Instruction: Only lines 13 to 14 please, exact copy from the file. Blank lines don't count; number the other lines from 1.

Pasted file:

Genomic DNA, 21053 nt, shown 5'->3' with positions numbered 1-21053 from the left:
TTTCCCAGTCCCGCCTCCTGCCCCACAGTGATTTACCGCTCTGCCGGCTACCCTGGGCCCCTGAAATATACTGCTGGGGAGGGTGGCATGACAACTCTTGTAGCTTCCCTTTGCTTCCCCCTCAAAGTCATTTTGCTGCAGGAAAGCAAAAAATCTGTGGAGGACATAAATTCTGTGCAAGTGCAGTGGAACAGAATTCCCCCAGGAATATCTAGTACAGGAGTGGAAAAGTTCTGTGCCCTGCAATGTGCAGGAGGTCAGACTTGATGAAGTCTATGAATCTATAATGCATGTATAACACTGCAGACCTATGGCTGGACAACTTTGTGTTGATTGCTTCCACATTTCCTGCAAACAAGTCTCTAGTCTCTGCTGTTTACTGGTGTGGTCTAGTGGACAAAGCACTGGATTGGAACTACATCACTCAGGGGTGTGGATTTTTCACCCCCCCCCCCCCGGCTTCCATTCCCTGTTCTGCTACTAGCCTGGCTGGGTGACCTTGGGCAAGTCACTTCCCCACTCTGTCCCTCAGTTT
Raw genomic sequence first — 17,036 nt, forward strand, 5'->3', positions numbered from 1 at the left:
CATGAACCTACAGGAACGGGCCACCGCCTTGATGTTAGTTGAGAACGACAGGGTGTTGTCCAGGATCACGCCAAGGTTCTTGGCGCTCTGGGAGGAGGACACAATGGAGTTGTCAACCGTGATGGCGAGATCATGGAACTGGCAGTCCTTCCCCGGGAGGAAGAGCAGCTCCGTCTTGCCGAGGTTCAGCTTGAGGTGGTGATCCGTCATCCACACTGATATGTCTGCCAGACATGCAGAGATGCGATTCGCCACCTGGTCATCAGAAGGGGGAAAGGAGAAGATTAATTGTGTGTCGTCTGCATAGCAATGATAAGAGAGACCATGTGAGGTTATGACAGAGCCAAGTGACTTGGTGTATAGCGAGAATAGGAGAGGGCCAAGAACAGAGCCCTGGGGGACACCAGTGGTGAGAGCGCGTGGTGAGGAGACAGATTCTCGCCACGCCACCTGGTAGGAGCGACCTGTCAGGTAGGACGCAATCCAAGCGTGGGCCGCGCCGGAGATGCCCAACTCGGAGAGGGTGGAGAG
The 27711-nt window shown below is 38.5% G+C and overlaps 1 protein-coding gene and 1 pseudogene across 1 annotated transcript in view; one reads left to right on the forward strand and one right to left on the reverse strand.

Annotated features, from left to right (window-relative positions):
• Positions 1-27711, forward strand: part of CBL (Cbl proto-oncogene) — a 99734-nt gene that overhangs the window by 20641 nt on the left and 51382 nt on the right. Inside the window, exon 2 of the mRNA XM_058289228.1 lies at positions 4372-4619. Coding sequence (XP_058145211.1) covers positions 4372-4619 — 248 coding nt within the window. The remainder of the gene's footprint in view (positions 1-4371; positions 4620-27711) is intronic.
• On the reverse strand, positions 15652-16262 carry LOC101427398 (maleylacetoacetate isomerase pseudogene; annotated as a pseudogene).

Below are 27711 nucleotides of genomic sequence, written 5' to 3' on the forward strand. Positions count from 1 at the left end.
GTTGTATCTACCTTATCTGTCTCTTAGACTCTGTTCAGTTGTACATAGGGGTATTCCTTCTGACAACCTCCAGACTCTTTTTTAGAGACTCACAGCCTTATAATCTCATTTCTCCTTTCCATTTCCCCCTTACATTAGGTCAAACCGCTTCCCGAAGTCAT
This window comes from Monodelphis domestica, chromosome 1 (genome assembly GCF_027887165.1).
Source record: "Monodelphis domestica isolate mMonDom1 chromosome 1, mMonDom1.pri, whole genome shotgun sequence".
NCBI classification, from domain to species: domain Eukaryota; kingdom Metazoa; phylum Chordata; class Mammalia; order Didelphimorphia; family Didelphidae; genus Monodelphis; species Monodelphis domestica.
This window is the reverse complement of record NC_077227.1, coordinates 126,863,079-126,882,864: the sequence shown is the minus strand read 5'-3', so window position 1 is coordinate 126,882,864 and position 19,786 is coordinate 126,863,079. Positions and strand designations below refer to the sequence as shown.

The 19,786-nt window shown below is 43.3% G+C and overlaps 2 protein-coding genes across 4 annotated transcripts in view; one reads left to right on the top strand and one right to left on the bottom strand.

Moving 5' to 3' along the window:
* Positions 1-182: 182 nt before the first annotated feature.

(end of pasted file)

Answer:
NCBI classification, from domain to species: domain Eukaryota; kingdom Metazoa; phylum Chordata; class Mammalia; order Didelphimorphia; family Didelphidae; genus Monodelphis; species Monodelphis domestica.
This window is the reverse complement of record NC_077227.1, coordinates 126,863,079-126,882,864: the sequence shown is the minus strand read 5'-3', so window position 1 is coordinate 126,882,864 and position 19,786 is coordinate 126,863,079. Positions and strand designations below refer to the sequence as shown.